Rom 13: 7 “Pay everyone what is owed*~ : taxes to whom taxes are due, revenue to whom revenue is due, respect to whom respect is due, honor to whom honor is due.”
By paying taxes we avoid scandalizing our Savior’s name and making the gospel irrelevant.
In biblical times, the tax collector was the least respected person in society, yet Jesus called a “tax collector” (Luke 5:27), Levi, to be one of His disciples and then was bitterly accused of associating with his friends (5:29–-30).
However, Paul referred to tax collectors as “God’s ministers” (Gk. leitourgos, from which we get our word liturgy, or “religious service”), which is the same title given to Christ in His high priestly function in the “true tabernacle” (Heb 8:2), and Paul calls himself “a minister of Christ Jesus to the Gentiles” (Rom 15:16). These officials owe their authority to God, thus Paul says,“this is why [we] also pay taxes” (13:6).
The command is a financial integrity issue: “immediately pay everyone what is owed” means to “throw off a weight” and therefore have all debts up to date, taxes paid without cheating, and salaries paid to employees in full and on time.
The command is also a relationship issue: “respect to whom respect is due, honor to whom honor is due.” To respect (Gk. phobos) means “to fear,” a concept that varies from “respect” to “terror”; respect is demonstrated by listening to what is said and seeking to obey the instructions of an authority with a submissive attitude.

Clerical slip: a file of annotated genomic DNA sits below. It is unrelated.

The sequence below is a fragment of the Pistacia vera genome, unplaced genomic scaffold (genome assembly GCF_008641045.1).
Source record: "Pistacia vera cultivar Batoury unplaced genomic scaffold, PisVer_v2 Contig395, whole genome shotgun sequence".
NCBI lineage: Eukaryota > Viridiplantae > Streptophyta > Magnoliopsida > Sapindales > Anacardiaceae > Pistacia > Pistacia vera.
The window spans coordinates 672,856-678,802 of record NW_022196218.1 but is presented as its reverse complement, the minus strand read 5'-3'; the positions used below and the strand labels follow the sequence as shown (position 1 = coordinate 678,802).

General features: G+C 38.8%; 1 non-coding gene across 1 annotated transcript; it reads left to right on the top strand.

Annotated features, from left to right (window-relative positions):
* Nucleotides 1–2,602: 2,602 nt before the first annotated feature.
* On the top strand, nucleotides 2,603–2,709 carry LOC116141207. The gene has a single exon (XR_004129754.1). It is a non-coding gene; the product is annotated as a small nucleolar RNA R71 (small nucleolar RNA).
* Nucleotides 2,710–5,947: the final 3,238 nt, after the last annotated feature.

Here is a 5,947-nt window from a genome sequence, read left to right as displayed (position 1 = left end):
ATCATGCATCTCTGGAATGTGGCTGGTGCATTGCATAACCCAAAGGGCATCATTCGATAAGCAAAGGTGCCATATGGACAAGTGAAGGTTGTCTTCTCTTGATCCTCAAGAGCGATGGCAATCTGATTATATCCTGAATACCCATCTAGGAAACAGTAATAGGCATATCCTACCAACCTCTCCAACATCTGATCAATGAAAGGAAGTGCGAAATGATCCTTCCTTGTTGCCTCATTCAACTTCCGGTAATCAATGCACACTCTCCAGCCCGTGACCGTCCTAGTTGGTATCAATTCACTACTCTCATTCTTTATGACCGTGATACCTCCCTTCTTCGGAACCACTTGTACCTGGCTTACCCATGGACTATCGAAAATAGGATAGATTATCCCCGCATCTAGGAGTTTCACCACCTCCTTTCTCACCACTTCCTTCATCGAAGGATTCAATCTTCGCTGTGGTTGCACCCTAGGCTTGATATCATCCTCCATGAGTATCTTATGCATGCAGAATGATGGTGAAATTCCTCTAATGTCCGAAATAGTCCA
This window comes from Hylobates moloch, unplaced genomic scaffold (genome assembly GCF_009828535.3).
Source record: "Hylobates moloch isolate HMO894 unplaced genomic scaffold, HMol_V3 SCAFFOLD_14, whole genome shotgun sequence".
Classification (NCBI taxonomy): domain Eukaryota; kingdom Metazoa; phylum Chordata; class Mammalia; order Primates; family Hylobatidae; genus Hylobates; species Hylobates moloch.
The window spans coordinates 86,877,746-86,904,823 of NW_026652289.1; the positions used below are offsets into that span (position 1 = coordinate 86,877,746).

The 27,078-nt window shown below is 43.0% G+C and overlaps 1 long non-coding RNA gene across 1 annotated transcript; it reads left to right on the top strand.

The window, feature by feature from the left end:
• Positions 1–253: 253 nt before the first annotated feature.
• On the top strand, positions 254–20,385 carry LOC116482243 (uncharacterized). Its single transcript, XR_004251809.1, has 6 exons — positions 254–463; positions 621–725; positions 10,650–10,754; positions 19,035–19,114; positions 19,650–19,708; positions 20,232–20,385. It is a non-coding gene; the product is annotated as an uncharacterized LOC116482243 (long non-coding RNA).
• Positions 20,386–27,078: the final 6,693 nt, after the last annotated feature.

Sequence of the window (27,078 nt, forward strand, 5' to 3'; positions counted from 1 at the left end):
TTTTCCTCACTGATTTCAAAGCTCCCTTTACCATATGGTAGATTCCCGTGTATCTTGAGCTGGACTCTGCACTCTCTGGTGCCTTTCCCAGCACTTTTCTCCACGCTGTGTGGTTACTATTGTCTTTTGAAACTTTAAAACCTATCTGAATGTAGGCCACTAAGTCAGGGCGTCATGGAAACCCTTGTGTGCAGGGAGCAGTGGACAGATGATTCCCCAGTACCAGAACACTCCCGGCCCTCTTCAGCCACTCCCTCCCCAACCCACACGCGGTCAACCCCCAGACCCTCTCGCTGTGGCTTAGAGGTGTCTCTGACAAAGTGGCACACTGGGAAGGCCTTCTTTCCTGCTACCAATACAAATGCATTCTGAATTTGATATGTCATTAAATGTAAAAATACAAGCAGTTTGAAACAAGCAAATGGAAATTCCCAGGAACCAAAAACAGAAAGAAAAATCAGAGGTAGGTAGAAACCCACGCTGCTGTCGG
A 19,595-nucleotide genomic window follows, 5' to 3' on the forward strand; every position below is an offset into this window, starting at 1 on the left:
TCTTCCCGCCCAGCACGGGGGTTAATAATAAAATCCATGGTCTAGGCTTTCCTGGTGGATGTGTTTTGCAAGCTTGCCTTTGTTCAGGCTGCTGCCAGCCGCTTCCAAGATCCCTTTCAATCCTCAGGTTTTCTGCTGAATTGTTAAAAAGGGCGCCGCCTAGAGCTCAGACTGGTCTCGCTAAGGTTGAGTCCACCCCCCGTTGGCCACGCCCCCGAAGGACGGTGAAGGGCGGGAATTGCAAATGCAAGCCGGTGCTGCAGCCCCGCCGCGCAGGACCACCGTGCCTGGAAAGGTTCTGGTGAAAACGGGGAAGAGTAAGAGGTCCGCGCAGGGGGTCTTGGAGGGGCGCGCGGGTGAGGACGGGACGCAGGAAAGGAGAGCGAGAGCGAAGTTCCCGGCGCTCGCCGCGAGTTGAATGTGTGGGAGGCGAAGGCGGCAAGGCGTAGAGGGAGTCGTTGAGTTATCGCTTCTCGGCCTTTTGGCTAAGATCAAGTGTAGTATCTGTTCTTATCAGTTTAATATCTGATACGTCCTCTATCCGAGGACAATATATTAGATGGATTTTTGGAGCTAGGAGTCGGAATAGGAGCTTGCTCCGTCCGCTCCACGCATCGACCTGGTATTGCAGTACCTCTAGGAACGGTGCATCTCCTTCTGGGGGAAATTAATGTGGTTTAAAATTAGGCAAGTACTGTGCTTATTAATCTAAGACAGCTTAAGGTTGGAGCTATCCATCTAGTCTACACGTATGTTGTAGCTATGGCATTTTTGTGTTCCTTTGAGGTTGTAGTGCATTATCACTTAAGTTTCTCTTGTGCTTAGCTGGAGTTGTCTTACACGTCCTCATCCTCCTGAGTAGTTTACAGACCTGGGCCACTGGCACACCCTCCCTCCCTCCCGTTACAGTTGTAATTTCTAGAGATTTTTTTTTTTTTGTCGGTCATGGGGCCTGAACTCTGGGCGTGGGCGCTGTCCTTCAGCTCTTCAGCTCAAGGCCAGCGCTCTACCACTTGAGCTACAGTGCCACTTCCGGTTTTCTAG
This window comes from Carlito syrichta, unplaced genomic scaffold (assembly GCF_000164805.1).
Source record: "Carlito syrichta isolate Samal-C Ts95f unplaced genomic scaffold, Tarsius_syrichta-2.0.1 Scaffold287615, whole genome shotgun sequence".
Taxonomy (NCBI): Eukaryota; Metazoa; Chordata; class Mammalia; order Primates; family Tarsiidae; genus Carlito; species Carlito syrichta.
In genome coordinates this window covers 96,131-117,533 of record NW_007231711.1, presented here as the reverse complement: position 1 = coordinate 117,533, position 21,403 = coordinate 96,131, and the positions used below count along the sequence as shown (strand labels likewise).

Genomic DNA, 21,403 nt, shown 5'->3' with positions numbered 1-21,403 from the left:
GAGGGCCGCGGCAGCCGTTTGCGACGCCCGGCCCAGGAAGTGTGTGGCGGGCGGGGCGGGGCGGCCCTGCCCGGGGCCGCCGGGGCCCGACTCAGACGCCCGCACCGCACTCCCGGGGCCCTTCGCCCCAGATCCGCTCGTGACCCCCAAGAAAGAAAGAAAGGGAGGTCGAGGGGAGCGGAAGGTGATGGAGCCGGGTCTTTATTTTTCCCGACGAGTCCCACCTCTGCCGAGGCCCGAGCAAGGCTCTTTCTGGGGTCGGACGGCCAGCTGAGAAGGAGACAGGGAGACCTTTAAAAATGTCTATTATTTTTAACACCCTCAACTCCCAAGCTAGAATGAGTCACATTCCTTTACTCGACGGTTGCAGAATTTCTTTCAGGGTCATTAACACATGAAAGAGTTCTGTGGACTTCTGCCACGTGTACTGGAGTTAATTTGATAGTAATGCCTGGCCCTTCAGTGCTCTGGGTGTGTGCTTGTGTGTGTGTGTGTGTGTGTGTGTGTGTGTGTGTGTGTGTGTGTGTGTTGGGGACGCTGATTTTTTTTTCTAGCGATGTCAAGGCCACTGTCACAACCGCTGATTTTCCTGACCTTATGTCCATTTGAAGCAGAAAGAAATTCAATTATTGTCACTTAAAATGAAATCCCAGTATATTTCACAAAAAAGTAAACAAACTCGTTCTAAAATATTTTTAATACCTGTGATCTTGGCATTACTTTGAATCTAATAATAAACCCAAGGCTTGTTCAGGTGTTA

The fear aspect in relations with governments is real, as Romans 13:4 indicates: “He is God’s minister to you for good. But if you do evil, be afraid; for he does not bear the sword in vain; for he is God’s minister, an avenger to execute wrath on him who practices evil.”
The command is also a political issue: “honor to whom honor” refers to respect for the “rank and state of office” regardless of who holds that office. Respect is vital in society.
It is supposed that Paul’s objective was to ensure that Christians would not provoke undue governmental reaction against the church, limiting its aggressive evangelistic thrust. Every businessman knows how to cheat on taxes, but the Christian must refuse to be disobedient regardless of the temptation.
We must commit ourselves to never do anything that would discredit the gospel or our Savior before the world.
“Lord, there are times when my greed or desire for things has put me over my ability to repay. Teach me the foolishness of my selfishness and give me the grace to sacrifice whatever it takes to pay every debt for Your name’s sake.”